“Its such an over the top Tony Robbins premise. How do I make that comically accessible?  …It has to have integrity…”

Along with integrity he mentioned “desperation” and “sincerity." Of course this was all in the context of a Lada GaGa joke (which you’ll have to watch the special to enjoy). He wasn’t really able to say more, mostly because it seemed, to me at least, that his drive to make the hard points wrapped in funny jokes was something not conscious, but internal. This would explain the difference between Titus, and other comedians who try for the same message comedy. One comes from a place of needing to get the message out, and the others wanting. But that’s just one reviewer's opinion.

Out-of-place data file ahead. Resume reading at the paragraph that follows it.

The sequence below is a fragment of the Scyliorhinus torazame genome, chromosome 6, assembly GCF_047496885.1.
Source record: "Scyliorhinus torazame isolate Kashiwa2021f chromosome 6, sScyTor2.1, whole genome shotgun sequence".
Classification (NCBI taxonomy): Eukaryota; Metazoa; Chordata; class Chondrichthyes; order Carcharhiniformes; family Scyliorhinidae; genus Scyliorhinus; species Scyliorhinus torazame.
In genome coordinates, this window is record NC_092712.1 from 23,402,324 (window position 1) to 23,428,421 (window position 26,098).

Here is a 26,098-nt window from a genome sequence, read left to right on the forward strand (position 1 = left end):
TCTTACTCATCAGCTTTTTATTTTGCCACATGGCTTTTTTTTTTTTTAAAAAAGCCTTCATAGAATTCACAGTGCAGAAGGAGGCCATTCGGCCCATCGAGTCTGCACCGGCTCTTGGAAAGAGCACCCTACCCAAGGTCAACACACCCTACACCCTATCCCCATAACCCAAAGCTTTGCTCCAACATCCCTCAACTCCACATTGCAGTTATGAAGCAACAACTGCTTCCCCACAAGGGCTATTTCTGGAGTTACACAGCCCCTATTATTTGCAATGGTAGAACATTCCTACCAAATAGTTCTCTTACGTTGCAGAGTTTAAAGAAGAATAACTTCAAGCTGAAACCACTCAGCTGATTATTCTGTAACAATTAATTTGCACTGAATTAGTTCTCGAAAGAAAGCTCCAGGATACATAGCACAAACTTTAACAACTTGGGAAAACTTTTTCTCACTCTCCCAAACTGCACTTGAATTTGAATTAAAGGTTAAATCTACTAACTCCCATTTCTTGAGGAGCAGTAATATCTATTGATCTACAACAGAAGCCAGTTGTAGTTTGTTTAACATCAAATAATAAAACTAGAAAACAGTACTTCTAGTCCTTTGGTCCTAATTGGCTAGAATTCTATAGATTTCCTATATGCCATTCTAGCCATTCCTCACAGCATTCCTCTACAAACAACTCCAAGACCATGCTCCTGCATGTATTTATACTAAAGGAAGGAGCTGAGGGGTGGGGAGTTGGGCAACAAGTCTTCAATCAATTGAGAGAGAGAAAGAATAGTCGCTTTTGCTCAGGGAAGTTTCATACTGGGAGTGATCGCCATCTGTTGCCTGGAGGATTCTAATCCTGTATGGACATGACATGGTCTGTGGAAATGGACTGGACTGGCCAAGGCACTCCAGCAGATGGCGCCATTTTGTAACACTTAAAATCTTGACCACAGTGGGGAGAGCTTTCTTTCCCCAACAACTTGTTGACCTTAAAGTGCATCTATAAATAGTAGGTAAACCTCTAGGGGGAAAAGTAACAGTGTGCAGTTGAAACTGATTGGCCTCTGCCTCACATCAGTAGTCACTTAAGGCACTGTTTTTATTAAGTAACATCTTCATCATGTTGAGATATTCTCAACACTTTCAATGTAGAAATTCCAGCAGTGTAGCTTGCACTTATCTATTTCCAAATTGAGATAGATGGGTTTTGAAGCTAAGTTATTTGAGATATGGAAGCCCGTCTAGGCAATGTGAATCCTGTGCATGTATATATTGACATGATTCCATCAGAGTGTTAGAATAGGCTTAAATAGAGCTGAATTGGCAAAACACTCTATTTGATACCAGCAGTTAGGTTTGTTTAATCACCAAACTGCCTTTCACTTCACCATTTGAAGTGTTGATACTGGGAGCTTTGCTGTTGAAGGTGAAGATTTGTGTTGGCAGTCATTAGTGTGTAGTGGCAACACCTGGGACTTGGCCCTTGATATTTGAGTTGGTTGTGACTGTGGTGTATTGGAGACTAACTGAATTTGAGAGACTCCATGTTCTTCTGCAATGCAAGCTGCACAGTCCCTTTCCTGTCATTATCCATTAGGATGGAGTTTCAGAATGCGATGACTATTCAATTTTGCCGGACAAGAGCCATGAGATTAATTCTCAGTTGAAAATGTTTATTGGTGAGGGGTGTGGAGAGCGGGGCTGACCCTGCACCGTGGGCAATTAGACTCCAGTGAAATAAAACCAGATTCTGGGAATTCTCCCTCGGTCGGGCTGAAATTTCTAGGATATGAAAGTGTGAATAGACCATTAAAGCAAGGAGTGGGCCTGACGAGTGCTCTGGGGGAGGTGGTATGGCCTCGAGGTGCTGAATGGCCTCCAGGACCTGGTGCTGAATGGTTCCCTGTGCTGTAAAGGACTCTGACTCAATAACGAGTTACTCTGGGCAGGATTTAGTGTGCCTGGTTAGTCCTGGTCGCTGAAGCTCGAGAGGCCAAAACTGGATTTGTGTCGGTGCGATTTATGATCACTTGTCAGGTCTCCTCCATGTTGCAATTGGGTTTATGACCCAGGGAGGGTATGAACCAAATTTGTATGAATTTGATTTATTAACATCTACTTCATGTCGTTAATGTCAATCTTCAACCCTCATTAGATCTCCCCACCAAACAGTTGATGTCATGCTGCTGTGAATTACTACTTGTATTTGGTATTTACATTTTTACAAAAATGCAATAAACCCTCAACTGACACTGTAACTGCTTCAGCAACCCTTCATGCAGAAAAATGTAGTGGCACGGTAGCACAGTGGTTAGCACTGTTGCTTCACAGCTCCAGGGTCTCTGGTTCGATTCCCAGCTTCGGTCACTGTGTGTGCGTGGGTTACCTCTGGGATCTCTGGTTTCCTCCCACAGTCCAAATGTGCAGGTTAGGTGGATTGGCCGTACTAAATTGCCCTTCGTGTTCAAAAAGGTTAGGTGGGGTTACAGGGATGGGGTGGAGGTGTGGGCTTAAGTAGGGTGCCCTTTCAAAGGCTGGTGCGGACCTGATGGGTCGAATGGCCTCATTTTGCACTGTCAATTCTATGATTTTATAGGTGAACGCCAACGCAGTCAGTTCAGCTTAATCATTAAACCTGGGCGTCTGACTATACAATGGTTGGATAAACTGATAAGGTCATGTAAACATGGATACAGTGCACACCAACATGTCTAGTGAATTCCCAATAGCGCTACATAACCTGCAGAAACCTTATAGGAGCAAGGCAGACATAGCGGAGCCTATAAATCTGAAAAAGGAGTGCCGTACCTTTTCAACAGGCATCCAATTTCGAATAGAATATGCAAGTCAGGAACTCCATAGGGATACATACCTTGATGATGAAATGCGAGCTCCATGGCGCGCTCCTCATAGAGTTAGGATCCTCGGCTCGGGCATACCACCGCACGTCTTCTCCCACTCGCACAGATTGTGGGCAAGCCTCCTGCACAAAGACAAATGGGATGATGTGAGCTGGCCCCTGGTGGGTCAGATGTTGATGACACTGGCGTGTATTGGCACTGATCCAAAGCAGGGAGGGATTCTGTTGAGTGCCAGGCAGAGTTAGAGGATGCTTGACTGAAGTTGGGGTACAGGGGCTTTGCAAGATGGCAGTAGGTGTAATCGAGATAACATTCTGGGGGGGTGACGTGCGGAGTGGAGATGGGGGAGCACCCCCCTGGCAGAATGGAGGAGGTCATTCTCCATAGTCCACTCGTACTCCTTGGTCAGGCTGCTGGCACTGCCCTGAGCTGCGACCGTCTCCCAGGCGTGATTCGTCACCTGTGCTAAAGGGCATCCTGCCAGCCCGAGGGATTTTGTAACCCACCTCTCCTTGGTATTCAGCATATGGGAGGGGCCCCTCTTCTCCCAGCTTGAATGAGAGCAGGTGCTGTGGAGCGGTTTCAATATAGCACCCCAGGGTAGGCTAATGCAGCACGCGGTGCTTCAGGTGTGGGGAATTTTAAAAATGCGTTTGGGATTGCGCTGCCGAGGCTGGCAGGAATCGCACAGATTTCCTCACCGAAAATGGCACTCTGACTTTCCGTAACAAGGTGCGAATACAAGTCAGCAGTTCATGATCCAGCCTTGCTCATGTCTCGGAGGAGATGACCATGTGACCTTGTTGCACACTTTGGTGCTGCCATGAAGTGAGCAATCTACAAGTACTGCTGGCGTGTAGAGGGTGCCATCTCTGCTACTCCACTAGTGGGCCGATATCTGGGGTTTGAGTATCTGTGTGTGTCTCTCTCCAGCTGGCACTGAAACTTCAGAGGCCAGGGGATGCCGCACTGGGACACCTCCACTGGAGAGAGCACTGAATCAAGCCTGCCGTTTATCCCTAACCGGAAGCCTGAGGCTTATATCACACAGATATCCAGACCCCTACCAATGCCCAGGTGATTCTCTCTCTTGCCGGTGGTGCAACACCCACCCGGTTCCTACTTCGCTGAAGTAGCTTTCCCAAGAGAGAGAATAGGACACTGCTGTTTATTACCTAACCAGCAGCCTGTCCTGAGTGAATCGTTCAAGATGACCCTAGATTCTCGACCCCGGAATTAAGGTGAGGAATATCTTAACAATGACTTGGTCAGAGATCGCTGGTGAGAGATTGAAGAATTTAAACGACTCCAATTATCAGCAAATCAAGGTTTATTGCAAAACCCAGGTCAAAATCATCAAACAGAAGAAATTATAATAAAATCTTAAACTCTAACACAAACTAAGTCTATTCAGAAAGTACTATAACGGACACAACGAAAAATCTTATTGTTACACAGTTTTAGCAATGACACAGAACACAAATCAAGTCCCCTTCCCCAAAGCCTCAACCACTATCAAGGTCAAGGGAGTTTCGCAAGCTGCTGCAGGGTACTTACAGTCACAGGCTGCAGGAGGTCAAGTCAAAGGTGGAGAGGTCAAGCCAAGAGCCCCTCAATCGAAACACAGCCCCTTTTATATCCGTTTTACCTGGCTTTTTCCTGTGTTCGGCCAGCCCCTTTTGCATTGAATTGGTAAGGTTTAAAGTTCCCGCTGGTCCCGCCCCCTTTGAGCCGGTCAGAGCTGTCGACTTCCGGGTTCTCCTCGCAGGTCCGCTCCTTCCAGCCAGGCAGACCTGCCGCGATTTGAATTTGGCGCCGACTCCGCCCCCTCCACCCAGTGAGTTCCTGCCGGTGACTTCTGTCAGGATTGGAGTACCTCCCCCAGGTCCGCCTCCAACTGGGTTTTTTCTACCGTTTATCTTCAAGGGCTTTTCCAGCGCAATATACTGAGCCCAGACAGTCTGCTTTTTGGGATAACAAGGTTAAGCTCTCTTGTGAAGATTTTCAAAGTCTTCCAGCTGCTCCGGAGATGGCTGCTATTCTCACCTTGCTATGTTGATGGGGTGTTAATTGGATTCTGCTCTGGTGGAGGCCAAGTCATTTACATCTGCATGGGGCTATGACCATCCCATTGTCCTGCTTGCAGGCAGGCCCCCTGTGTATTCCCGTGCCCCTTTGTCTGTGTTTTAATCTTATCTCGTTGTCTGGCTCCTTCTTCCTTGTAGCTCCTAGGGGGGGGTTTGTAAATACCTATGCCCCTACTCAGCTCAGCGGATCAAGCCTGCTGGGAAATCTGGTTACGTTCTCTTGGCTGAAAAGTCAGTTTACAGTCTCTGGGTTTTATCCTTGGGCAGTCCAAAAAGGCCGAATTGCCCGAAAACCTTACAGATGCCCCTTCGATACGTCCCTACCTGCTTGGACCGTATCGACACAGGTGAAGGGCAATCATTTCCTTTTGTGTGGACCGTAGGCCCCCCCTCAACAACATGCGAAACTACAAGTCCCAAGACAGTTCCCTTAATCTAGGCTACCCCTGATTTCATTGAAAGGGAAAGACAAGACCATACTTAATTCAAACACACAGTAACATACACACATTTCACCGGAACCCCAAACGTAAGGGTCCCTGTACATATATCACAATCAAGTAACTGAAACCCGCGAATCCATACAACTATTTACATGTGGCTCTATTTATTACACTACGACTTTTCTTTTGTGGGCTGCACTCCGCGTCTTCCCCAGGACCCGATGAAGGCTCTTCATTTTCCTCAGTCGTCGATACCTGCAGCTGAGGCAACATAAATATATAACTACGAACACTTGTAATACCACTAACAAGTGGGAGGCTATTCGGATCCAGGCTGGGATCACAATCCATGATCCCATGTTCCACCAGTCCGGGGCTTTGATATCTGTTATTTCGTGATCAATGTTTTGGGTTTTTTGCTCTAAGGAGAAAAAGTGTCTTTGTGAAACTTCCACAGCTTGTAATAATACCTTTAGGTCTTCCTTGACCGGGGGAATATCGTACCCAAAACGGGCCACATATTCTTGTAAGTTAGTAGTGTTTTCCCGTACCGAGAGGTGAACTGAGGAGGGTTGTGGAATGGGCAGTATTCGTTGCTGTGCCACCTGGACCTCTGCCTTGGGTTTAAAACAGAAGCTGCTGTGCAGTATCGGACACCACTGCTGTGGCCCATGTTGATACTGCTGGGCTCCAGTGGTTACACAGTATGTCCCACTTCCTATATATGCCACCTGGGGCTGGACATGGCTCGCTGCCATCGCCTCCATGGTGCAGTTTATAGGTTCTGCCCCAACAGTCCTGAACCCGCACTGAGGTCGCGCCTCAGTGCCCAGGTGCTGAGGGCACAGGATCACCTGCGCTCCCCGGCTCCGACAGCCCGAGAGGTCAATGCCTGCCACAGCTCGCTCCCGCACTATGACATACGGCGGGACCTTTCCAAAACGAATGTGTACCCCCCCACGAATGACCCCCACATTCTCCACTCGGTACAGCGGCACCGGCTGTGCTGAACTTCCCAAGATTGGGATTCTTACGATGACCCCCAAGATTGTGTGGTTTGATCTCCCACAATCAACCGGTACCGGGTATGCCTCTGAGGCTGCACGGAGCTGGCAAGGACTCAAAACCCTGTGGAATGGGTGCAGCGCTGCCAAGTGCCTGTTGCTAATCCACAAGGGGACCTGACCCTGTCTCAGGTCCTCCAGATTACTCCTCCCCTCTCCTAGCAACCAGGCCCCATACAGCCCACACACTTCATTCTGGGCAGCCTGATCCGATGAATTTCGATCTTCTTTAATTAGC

This is how I dressed to interview him, so I can only imagine he dressed this way to be interviewed. 

So, how does a comedian who has already done four specials/albums that are 90 minutes long do when he hits the stage to do a short set? Can he just drop in and test material on some lucky stand-up stage like so many other comedians do? The answer is mixed. Titus doesn’t do as many short sets as he used to, which causes him some worry when they come across his desk. But he ends up doing well, a skill and flexibility he attributes to experience:

“You always worry that you won’t be able to pull something off, but I’ve been doing this since I was eighteen or nineteen so I still have those skills. Damon Wayans said something smart to me years ago. I always ask good comics what’s their advice about comedy and he said “don’t ever stop” even if you get a TV show.”